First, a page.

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Phishing attacks are one of the most common forms of cyber threat faced by companies today. Both individuals and businesses are at risk with criminals targeting a wide range of data from bank details to passwords and personal information.

Hackers use emails, social media feeds, phone calls and text messages amongst other ways to target their victims. Spotting the telltale signs of a phishing attack is vital to stopping them. 

To help businesses understand the risks involved with phishing attacks and how to spot them, we’ve put together a comprehensive guide on what they are and what you can do to keep your data safe.

 

What is Phishing?


Phishing is much like actual fishing; scammers will use bait, like a fraudulent email, to lure victims into giving up their personal data. Often these fraudulent messages look legitimate, with branding and images used to fool the recipient.

However, the emails contain links that when clicked will infect your computer and allow the sender to search for and harvest sensitive data. Learning to spot these emails and tell them apart from legitimate communications is the key to ensuring cyber safety.

 

How to Recognise Phishing Scams


The most common way that phishing scams are carried out is via email, although increasingly scammers are using other channels like social media and text messages. They will target things like account passwords and payment details. If they gain access to your accounts then you are at serious risk of being defrauded.

Scammers send out thousands of messages at any one time, hoping that the recipients cannot identify them and fall for their trick. Unfortunately, this has proven to be a highly successful method with millions of pounds being lost to phishing scams every year.

Although criminals regularly update their tactics, thankfully there are some things you can do to spot these malicious messages.

 

Learn to Identify Email That You Trust  

Phishing emails and text messages are usually disguised to appear like they are from a well-known company. Banks, credit card companies, e-commerce sites and social networks are often used as cover. Increasingly, subscription services such as Netflix have been the go-to cover for scammers. 

 

These emails will often include some kind of story or incentive that encourages you to click the link or open an attachment. There are some giveaway signs that all is not right:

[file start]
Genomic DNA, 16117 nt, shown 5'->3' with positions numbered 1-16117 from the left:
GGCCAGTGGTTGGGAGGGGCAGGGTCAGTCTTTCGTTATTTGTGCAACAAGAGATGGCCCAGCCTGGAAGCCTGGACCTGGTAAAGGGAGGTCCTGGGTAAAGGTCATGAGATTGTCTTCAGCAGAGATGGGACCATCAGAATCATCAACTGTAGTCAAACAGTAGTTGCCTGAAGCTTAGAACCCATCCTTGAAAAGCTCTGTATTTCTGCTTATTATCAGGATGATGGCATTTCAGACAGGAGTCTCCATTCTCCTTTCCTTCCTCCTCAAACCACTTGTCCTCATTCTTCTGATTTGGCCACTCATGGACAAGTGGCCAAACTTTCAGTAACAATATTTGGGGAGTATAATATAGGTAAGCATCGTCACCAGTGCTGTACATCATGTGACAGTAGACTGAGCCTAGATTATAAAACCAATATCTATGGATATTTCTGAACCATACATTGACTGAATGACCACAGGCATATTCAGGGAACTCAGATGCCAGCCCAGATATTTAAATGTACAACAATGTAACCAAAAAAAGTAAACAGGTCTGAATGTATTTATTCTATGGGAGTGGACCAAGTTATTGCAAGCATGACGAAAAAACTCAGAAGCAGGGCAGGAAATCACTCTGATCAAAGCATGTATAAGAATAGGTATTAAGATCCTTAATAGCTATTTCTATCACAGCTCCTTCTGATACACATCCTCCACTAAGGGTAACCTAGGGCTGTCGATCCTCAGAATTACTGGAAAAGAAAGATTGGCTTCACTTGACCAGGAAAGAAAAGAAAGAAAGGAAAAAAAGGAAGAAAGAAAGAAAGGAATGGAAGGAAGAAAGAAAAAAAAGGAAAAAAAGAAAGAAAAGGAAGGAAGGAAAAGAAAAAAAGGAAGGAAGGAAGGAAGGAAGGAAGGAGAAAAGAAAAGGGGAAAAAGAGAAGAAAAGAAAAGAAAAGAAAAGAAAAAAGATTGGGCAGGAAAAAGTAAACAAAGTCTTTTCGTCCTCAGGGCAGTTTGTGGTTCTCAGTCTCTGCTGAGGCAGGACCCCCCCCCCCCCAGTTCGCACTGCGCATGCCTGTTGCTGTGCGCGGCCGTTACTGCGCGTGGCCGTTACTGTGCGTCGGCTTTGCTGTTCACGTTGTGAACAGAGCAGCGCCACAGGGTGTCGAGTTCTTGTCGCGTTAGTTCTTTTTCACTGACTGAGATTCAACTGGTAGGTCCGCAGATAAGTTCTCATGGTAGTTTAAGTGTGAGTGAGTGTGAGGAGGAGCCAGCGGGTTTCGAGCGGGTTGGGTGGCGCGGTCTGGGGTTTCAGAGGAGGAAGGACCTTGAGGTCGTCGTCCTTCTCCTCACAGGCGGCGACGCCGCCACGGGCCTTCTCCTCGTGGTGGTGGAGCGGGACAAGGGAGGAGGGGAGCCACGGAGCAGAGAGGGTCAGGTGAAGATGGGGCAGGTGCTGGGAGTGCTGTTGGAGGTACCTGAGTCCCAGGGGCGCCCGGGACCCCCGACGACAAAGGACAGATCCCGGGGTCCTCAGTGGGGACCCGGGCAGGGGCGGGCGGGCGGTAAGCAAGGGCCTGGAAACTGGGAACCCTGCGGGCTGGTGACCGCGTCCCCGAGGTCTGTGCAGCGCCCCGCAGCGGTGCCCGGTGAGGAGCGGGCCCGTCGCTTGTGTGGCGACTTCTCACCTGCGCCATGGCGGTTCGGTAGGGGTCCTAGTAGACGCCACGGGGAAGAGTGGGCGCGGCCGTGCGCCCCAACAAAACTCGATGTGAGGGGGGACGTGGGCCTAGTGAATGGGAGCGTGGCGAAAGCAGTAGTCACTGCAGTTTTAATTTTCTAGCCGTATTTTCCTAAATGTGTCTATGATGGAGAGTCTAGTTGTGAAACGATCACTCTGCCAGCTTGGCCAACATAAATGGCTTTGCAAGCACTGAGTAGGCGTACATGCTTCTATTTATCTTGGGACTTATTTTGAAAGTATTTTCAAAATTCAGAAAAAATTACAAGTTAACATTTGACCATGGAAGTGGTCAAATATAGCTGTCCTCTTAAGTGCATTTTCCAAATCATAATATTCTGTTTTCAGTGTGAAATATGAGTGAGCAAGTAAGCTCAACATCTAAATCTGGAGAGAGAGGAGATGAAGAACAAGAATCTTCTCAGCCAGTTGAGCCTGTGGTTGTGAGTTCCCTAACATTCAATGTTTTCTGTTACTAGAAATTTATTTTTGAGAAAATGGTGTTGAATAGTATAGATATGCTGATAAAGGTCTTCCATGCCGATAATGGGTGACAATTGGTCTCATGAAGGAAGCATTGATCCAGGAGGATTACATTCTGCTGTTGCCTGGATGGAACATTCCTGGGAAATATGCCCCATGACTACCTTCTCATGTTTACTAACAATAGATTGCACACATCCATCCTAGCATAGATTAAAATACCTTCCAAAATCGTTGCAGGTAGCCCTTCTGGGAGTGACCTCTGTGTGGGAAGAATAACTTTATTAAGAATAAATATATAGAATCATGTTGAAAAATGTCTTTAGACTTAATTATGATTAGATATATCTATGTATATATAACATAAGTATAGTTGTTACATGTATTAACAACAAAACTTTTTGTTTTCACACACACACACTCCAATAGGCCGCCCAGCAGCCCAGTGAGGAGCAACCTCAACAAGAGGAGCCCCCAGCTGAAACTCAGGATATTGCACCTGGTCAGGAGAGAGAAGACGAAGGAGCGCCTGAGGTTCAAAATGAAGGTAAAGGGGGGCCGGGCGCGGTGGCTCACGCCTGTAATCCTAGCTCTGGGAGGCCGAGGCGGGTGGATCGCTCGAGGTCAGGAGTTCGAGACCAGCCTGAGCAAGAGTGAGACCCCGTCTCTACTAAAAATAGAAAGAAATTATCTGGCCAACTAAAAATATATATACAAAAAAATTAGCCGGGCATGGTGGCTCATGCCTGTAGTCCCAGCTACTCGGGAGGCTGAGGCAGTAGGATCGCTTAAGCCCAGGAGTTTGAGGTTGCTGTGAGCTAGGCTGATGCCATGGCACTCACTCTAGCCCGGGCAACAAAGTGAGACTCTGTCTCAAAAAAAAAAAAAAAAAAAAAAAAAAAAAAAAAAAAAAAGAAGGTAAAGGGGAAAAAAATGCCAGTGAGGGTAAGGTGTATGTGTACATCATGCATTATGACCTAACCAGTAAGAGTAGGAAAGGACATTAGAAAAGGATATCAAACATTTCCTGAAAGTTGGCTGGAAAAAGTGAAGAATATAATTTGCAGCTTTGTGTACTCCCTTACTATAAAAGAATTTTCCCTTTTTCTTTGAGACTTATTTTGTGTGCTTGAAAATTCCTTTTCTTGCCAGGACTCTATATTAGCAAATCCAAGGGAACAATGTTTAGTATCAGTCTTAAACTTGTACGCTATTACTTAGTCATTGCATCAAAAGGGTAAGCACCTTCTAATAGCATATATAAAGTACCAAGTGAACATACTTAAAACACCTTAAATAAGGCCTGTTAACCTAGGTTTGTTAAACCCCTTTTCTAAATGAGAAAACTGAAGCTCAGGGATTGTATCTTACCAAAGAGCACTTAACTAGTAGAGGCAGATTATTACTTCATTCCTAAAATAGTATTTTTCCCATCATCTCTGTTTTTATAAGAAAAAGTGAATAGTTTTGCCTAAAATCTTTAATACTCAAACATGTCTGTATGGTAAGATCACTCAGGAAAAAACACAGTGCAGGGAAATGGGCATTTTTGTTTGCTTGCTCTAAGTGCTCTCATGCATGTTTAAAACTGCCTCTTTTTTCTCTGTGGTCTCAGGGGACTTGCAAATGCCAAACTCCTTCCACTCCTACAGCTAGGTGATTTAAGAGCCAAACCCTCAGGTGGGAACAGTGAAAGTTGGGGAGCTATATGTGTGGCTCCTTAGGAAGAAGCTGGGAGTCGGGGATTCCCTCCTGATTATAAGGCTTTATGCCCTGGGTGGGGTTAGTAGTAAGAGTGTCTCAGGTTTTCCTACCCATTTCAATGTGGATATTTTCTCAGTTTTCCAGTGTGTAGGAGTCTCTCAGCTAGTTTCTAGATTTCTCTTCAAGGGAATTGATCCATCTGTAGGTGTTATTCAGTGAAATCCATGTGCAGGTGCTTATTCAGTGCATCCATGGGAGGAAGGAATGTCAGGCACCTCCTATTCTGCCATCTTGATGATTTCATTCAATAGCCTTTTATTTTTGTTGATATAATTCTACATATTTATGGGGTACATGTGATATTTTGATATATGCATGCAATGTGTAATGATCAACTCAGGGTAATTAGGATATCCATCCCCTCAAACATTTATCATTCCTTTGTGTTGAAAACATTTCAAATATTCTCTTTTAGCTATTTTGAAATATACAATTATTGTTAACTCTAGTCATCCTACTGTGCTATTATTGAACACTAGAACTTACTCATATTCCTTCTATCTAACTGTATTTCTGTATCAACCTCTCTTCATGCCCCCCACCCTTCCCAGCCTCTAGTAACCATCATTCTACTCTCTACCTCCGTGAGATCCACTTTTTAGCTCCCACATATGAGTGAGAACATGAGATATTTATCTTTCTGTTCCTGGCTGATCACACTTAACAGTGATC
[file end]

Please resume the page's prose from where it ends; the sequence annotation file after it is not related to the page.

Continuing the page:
●    Claiming to have spotted suspicious activity on your account 
●    Claiming there is some sort of problem with the login details to a certain account 
●    Asking you to include personal information (like passwords)
●    Including fake invoices 
●    Including links that look suspicious (lots of random letters/numbers)
●    Offering coupons 
●    Claiming to be from the government and that you are entitled to a refund
●    The email address that the message has been sent from is not from the company domain
●    The messaging is not specific to you and seems generic (doesn’t use your name for example)

 

How to Protect Against Phishing 


Setting up solid spam filters is an excellent way to stop a large portion of phishing emails from getting through, but they are not 100% effective and scammers will find a way to outsmart them eventually. Having multiple layers of protection is the best course of action.

 

Protect Your Computer With Cyber Security Software


Use software with advanced threat protection to keep your hardware and wider network safe. Make sure all security software you use is set to update automatically as many firmware updates help bolster defences against phishing. 

 

Protect Your Mobile Devices  


It’s important to also protect any mobile devices you use. Having updates set to automatic means you won’t miss any potentially vital security improvements.

 

Utilise 2-Factor Authentication

Lots of websites and apps now allow users to enable 2-factor authentication (2FA). This means that not only will you need to enter your password but you will also need to submit a code that is given to you via an affiliated mobile device or through a linked security code generator (this is usually an app).

If you are using a smartphone then you can also set 2FA to use a scan of your face or fingerprint as authentication.

By enabling this level of security you stop criminals from being able to access your data even if they steal your passwords.   

 

Back Your Data Up

As with pretty much all cyber threats, another key defence is backing your data up. Make sure that backups are stored offline so hackers cannot access those either. Doing this provides an insurance policy against data loss  - make sure mobile data is also backed up.

 

What to do if You Suspect Phishing


If you receive a suspicious email or message then ask yourself these questions:

1.    Do you have an account with the company claiming to have sent the message?
2.    Would it make sense for this company to be messaging you?
3.    Does the sender’s contact information look legitimate?

If you are concerned about the content of the message then contact the company directly for validation. If the message is confirmed to be a scam then report it and block the sender.

For more information on how to keep yourself safe from cyber threats then head to our blog for more resources. Alternatively, contact our team today to find out how Deep Secure can help to keep your business’ data safe.


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